One Night Only with Armani
Fret not though, the night magically lasts through the weekend
What is irrefutably my favorite part about fashion is that every so often, outside the confines of the “delegated weeks,” a seemingly quotidian Thursday night in New York City could find you traipsing through absolutely mind-blowing traffic in a purple satin peplum (or something like that) on your way to a Pier on the West Side Highway to celebrate just because — which brings me to last night, when I traipsed through egregious traffic on foot in, yes, a purple satin peplum blouse to celebrate just because.
Individual responsible for festivity? Giorgio Armani.
The enormous space, built out to boast three separate venues — one for a runway show (the first of its kind in New York), one for an exhibit (Eccentrico continues and if I may, I’d love to call it New York’s answer to Alaïa’s exhibit at the Galliera in Paris), and one for people to dance — was the setting for the ineffable designer’s One Night Only event.
Behind the black carpet and intensely lit facade, a throng of recognizable faces — Glenn Close, Renee Zellweger, Leonardo DiCaprio, Hilary Swank et al — infiltrated the space, walking back and forth between the exhibit which displayed a selection of Mr. Armani’s couture work (lime green feathers, “love” festooned minaudières) from as far back as 1985 to present, and the runway show venue, which had to have accommodated over 600 seats.
“When you come to New York, the one thing we’re not is a local city,” Oscar de la Renta told WWD while seated front row next to Anna Wintour. So maybe there was a cause for celebration — and it was Manhattan. After all, was it not our very own Mayor Bloomberg who officially designated yesterday Giorgio Armani Day in New York City? The latter has expressed devotion to this city — and country — calling it, “a very important market.”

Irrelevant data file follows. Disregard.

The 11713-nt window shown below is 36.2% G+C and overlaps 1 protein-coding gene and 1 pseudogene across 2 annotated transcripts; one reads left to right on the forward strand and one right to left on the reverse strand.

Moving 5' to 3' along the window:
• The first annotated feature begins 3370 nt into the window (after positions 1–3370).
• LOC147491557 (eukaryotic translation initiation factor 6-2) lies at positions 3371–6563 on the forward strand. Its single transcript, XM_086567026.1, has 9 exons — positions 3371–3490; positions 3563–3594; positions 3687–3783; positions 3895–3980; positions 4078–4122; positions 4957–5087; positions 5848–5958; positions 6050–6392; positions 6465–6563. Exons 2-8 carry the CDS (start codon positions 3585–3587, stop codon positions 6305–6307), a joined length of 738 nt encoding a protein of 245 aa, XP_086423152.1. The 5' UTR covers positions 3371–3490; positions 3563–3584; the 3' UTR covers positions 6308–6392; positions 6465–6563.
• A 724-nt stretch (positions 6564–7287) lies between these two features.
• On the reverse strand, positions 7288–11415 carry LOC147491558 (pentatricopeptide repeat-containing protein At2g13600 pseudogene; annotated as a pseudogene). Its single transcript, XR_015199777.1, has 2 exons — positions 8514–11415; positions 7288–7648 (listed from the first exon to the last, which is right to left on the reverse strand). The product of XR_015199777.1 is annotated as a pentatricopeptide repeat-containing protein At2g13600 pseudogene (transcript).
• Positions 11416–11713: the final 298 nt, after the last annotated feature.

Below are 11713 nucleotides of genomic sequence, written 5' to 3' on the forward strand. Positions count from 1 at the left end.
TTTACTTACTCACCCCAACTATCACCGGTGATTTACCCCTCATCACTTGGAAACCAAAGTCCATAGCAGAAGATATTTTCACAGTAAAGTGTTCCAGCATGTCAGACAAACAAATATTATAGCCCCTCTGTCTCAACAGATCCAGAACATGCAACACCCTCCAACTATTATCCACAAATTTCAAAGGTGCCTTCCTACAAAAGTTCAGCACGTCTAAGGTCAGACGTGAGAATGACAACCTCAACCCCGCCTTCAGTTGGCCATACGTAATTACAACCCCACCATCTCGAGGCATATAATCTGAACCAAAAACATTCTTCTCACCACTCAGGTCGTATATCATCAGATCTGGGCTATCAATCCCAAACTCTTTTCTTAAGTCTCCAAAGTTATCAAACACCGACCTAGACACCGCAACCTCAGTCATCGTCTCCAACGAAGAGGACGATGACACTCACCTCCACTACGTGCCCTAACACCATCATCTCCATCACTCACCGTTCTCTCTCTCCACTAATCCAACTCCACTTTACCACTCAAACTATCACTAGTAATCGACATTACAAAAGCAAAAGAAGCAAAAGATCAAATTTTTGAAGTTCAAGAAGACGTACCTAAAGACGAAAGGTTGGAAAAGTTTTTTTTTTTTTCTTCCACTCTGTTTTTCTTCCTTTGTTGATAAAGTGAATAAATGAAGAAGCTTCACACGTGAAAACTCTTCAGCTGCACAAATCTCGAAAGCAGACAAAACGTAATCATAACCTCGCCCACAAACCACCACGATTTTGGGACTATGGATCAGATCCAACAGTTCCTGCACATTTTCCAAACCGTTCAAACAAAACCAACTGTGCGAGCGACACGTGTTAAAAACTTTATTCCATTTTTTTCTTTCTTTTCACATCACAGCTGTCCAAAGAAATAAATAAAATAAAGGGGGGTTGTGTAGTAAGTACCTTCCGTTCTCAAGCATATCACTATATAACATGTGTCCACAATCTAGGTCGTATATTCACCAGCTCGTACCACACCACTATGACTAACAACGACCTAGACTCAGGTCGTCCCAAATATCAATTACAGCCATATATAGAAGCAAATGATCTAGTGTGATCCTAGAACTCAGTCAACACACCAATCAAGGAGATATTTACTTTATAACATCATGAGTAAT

While the rest of the night’s show-goers trickled into the runway venue to see what we believed would be an encore performance of Mr. Armani’s most recent couture collection titled Nude, the Privé show actually became a spectacle of 140 looks, broken up into ten separates series all meant to inflect a uniquely distinctive vibe.
The first dresses were black, and then they were white, then they became red and green and pink and printed until finally, they were nude. A large selection of the models seemed so tightly tethered to their ensembles, they couldn’t so much stride as they may have wanted to and instead slowly and softly tip-toed. As far as I’m concerned, this evinced the apex of the Armani ethos — that when you’re a woman in Privé, you’re never, ever rushing.
While the show imbued the spirit of the evening’s One Night Only sentiment, the engagement with an artist’s past lasts in the form of the Eccentrico exhibit all weekend long, and free at that. I’d highly recommend that all y’all get your behinds over there to see the magic that is Armani. OKAY?
Open to the public Oct 25-27